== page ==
If you’re an audiobook fan, you probably like to listen to your favorite books in many places: at home, in the car, in the gym, or when you’re out walking or running. You can use your iOS devices for this, and you can use a number of apps, depending on where you get your audiobooks. Here’s an overview of apps for listening to audiobooks on iOS.
You can get audiobooks from a number of sources. You can buy and download books from Audible.com, or from Apple’s iBooks Store, or you can rip your own audiobook CDs. You can also buy some audiobooks on MP3 CDs; these CDs contain books already converted to MP3 files, which you can add to your iTunes library without ripping.
Where you buy the files affects how you can play them back. If you rip your own audiobook CDs, your files won’t have DRM, but if you buy audiobooks from Apple or Audible they will. Because of this DRM, you can’t play audiobooks in just any app.
In iTunes 12.2, the latest version of the app, audiobook display by author is broken. When you select this view, and select either All Authors, or a specific author, nothing displays in the right-hand pane of the iTunes window. A few people noted this on Apple’s support forum, and I confirm that it’s happening to me as well.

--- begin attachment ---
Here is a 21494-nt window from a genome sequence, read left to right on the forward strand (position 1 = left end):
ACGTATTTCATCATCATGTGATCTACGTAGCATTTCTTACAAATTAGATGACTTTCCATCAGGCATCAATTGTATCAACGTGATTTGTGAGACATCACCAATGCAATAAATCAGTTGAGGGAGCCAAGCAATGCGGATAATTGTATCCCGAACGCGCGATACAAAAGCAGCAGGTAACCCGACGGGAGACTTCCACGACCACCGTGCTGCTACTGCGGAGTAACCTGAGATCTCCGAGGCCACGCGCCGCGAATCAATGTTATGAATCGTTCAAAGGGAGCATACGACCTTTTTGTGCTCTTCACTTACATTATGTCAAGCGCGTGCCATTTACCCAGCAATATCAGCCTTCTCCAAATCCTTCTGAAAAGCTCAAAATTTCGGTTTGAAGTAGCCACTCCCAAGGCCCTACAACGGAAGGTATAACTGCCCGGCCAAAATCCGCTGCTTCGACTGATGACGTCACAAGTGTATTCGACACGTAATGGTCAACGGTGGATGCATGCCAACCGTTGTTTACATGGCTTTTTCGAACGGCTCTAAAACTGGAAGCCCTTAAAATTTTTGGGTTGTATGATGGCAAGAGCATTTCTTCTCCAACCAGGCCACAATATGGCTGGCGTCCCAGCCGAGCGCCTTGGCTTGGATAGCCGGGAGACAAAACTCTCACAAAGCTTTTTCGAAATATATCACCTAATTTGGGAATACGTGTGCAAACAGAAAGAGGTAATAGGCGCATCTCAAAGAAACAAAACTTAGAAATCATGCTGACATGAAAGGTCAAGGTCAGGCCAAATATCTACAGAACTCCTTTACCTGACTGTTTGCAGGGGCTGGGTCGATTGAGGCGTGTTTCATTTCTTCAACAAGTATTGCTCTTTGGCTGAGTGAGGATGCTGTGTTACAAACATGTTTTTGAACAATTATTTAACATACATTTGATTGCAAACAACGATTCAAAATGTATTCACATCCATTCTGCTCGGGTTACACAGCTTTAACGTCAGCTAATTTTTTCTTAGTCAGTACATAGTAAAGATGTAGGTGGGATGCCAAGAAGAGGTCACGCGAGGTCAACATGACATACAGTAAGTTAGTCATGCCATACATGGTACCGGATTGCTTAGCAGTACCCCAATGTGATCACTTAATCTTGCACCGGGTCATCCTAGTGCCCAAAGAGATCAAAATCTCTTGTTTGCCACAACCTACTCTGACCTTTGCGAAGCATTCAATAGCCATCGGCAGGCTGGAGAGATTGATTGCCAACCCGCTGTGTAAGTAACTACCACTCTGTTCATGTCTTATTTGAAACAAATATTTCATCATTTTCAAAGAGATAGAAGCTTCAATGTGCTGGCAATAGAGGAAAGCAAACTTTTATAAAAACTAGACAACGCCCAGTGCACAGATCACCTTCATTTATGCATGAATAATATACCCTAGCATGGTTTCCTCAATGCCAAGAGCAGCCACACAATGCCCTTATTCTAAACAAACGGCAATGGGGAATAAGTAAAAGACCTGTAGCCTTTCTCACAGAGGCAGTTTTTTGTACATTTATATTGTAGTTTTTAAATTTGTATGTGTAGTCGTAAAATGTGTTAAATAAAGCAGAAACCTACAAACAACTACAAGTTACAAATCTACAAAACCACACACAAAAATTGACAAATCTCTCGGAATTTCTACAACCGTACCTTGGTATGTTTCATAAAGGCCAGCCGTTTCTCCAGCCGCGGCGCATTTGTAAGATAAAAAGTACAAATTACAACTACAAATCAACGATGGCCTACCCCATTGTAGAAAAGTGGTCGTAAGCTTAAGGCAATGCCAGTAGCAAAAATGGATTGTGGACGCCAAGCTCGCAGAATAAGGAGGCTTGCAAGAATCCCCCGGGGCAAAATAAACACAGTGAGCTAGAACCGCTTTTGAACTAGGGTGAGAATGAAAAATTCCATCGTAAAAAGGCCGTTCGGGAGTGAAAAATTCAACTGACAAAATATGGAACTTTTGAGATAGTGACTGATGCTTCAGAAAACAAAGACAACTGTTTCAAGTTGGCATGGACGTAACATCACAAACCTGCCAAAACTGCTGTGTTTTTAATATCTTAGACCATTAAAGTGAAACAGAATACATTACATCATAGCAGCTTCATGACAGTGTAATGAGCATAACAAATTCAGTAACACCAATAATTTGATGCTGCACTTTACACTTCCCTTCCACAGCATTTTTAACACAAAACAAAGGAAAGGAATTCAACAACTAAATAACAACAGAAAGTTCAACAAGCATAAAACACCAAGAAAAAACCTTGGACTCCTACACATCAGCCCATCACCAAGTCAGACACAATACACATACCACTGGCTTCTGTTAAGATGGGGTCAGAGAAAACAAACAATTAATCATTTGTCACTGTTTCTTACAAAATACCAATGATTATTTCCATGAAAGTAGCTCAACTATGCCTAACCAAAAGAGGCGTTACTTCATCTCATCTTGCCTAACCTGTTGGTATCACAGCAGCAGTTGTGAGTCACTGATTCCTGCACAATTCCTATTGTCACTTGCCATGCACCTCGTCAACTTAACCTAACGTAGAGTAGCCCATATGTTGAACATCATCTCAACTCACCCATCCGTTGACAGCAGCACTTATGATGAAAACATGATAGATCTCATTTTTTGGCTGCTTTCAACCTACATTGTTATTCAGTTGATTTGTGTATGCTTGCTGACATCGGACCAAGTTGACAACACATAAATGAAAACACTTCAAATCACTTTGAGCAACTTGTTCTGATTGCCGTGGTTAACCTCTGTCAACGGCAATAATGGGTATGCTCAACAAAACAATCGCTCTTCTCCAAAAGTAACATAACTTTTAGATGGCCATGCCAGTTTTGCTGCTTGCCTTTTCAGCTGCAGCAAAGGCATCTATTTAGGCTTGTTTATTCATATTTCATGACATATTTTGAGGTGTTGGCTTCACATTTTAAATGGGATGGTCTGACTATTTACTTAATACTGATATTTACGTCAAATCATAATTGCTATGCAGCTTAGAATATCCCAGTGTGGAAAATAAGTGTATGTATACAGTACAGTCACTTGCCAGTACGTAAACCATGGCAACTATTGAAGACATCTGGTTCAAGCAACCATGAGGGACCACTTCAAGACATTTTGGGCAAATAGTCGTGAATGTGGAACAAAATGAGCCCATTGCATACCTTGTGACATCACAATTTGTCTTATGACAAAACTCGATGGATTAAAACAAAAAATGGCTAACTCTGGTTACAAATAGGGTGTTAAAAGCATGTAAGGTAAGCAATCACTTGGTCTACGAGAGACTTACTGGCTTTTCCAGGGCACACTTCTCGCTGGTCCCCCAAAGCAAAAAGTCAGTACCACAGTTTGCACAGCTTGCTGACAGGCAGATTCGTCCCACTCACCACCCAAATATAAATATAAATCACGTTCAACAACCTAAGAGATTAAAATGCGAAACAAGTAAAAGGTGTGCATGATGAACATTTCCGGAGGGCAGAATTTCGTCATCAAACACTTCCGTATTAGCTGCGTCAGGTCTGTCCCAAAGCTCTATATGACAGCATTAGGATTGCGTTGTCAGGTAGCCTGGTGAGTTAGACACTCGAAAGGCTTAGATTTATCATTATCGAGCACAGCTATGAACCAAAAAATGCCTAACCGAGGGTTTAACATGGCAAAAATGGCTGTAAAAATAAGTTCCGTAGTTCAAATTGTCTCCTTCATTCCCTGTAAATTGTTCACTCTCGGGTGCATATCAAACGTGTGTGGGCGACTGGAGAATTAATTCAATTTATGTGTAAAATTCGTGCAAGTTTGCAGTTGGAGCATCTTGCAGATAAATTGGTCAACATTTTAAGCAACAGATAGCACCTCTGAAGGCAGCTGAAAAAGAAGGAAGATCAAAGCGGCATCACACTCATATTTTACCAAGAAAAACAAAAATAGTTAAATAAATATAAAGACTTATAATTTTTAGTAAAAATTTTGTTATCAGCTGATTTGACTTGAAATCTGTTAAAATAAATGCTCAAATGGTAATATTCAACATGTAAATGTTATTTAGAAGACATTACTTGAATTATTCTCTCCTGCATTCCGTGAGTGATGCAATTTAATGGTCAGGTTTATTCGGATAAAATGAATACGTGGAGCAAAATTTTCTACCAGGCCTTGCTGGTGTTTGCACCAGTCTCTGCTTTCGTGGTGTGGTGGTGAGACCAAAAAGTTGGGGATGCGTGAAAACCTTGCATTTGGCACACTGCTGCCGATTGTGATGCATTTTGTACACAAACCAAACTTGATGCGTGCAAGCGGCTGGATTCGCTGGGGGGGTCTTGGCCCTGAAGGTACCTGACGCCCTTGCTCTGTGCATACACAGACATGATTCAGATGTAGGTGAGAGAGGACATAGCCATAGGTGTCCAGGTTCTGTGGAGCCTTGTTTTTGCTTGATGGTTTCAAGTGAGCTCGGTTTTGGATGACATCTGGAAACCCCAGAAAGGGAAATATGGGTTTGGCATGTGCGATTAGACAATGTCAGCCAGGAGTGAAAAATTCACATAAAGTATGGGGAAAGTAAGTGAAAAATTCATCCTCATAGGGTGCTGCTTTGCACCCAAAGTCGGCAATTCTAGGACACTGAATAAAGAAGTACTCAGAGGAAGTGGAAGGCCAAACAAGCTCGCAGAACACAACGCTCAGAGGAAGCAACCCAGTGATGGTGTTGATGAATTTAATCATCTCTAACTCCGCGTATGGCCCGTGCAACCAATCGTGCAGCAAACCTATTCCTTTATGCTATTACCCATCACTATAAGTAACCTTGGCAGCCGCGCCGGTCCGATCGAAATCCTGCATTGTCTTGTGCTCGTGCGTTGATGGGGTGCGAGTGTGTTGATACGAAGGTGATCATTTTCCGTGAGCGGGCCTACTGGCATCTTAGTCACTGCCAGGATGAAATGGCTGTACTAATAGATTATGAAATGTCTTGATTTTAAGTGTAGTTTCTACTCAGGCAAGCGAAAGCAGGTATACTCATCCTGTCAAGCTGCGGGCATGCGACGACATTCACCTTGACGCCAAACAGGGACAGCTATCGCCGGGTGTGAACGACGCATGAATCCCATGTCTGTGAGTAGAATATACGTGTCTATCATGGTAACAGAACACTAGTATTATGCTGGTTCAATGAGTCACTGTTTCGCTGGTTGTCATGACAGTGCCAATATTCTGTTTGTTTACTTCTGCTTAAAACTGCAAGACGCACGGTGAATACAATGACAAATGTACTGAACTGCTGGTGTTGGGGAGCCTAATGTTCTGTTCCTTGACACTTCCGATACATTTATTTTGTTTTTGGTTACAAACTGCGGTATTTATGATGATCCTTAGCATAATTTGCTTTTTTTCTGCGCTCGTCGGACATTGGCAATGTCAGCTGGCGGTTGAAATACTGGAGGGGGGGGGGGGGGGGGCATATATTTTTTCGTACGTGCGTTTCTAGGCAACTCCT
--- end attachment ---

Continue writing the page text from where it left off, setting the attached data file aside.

Here’s a few audiobooks in my test library:
And when I choose the Authors view, here’s what I see:
This seems like a dumb bug. iTunes should be tested for the most basic interface issues. Let’s hope Apple fixes this one in the next update.
A correspondent wrote with a question. A friend bought an audiobook from the iTunes Store on his iPad, and wanted to listen to it on his iPhone. But he doesn’t own a computer, and this actually isn’t possible. Why? Because, as Apple says:
“If you made a backup of these items on your Mac or PC, you can sync the items to your iOS device. You can’t download these items again from iTunes in the Cloud.”
I had mentioned this recently in one of my Ask the iTunes Guy columns, but I hadn’t considered the case of someone who owns two iOS devices, but no computers. If you have a computer, you can copy purchased items from one iOS device to your iTunes library. But if not, you can’t even back up the audiobook.
This is frankly a pathetic situation. Imagine if you have to restore the device; you’ll lose any audiobooks you’ve purchased.
There is software that lets you copy files from an iOS device to a computer, but, again, in this case, the person doesn’t own a computer. What I’d suggest is that they find someone with a computer who can create a user account for them. They can then sync their purchases to iTunes, and sync back from iTunes to the other device.
I’ve long recommended that people buy audiobooks from Audible, and not Apple, and this confirms that one should never buy audiobooks from Apple.
Note: This article is originally from 2006. I repost this article from time to time, because these recordings are so enjoyable that anyone interested in Shakespeare should own them.